Dr Short adds: “I am aware of some studies suggesting red meat can be an issue. From what I understand, there is not one identifiable link but – according to a 2012 study by the Harvard School of Public Health – three components of red meat are likely to be involved: (heme) iron, nitrites and sodium. In concentrated amounts, in susceptible people, these compounds are theorised to lead to chronic systemic inflammation, impair the function of the pancreatic beta-cells (which produce insulin) and lead to insulin resistance. In this study, the researchers found that a daily serving of red meat no larger than a deck of cards increased the risk of adult-onset diabetes by 19 per cent, with processed red meat being the worst offender.”

Viva! Health is a vegan organisation. It recently released a 56 page Health Report which analysed a number of scientific papers from peer-reviewed journals. The report also suggests meat reduction can play a part in the control of type 2 diabetes, saying: “Research suggests that eating just one serving of meat per week significantly increases the risk of diabetes. A study looked at the link between meat intake and the occurrence of diabetes in 8,000 adult Seventh Day Adventists, all of whom were non-diabetic at the start of the study. Those who followed a ‘low-meat’ diet over the 17 years of this long-term study had a staggering 74 per cent increase in their risk of developing type 2 diabetes compared to participants who followed a meat-free diet for the same period. Part of this difference was attributable to obesity and/or weight gain but even after allowances were made for this, meat intake remained an important risk factor.”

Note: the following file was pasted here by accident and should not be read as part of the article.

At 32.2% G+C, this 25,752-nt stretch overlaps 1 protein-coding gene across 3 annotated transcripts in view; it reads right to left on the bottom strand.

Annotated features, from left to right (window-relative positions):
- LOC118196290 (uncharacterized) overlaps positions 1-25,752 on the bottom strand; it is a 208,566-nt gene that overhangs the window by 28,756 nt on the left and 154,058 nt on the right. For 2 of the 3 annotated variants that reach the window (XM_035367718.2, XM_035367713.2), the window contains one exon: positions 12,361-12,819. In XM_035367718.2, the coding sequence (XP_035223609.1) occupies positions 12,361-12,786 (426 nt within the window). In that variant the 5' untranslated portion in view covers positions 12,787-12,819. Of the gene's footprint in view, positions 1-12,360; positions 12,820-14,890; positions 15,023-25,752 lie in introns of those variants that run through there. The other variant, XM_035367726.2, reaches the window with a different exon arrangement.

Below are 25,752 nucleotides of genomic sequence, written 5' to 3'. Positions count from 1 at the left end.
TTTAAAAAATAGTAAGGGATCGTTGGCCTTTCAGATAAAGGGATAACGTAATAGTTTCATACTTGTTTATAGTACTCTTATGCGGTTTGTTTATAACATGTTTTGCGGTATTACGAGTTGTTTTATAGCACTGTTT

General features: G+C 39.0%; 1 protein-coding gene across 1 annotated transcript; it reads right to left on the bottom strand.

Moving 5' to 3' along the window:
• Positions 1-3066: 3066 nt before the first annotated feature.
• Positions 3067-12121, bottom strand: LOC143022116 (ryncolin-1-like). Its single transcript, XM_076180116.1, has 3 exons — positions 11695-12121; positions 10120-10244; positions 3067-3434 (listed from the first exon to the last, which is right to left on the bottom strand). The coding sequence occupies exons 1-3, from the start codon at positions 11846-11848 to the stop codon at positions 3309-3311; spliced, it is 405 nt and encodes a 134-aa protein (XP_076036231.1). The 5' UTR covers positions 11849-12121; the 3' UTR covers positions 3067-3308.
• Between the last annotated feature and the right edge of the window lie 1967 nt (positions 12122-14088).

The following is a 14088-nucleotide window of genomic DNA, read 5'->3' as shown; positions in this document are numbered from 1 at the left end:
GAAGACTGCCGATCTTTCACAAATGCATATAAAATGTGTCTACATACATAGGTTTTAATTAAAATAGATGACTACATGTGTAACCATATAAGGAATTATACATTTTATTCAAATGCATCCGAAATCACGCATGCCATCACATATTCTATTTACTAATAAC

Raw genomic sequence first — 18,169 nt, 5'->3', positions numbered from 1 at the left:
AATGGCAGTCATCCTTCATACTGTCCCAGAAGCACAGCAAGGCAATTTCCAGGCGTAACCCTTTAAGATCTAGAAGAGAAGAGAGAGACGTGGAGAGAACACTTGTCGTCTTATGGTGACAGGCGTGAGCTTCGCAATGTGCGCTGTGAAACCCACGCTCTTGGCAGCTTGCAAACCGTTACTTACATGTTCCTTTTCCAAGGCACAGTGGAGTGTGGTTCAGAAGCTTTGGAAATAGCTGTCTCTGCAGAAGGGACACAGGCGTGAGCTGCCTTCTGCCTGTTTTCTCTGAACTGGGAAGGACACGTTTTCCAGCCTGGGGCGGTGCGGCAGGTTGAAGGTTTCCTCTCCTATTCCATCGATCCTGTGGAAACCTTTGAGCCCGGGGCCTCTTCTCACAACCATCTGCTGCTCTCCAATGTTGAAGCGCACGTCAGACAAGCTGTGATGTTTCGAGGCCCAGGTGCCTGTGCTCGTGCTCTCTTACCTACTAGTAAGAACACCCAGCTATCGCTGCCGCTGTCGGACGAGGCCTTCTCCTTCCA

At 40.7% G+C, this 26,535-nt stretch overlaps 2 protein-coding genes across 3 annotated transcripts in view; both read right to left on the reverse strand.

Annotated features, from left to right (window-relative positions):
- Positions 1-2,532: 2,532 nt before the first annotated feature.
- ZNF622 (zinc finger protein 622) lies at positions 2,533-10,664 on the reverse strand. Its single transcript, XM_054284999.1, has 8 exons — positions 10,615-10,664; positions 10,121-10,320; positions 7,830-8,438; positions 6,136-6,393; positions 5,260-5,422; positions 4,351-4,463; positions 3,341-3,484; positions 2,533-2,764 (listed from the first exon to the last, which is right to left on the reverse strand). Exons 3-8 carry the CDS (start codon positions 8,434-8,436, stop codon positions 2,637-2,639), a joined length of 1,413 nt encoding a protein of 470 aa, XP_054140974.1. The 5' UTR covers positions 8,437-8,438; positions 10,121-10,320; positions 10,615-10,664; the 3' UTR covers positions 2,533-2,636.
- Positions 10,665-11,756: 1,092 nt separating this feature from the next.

Dr Michael Greger-physician and author of How not to Die-goes even further. He writes: “Type 2 diabetes can be prevented, arrested, and even reversed with a healthy-enough diet. Unfortunately doctors don’t tend to educate their patients about diabetes prevention. Only about one in three pre-diabetic patients reports ever being told by their doctors to exercise or to improve their diets.”

There can be issues in recommending a plant-based diet in practice though: Dr Hannah Short says: “I don’t generally talk about vegan diets per se as I am concerned I would be seen as ‘pushing my agenda’ (my colleagues are aware that I follow a vegan diet and lifestyle for ethical reasons and, as a medical professional, I have to keep these opinions and feelings out of my work). In addition, for most of my patients the idea of following a fully vegan diet is currently inconceivable. I have to try and promote and encourage what I feel to be achievable aims – and eating more fruit and veg is something everyone can do. Weight loss is well understood as one of the main ways of achieving diabetes control. Plant-based diets are high in fibre and tend to be low GI (which keeps blood sugars more stable). A well-planned vegan diet is an excellent and healthy way to lose weight.”

As of 2016, the NHS says there is no special diet for people with diabetes. It does offer some guidelines, recommending a diet that is low in fat, sugar and salt and contains a high level of fresh fruit and vegetables. In general, the organisation is more sceptical about the ability of a plant-based diet to control diabetes.

In 2014, the NHS reported on some research carried out by Keio University in Japan and The George Washington University School of Medicine in the US-Dr Barnard was a co-author of this study, and declared a non-financial conflict of interest. The study was a systematic review and meta-analysis combining the results of controlled trials that examined the effects of vegetarian diets on blood sugar control in type 2 diabetes. Previous research had suggested a link between a vegetarian diet and improved blood sugar control.

According to the NHS news report: “[The study] found the vegetarian or vegan diet gave significant improvement in one measure of blood sugar control (HbA1c), but not in another (fasting blood glucose). However, there are some important limitations to consider before we can categorically conclude that people with type 2 diabetes should switch to a meat and fish-free diet.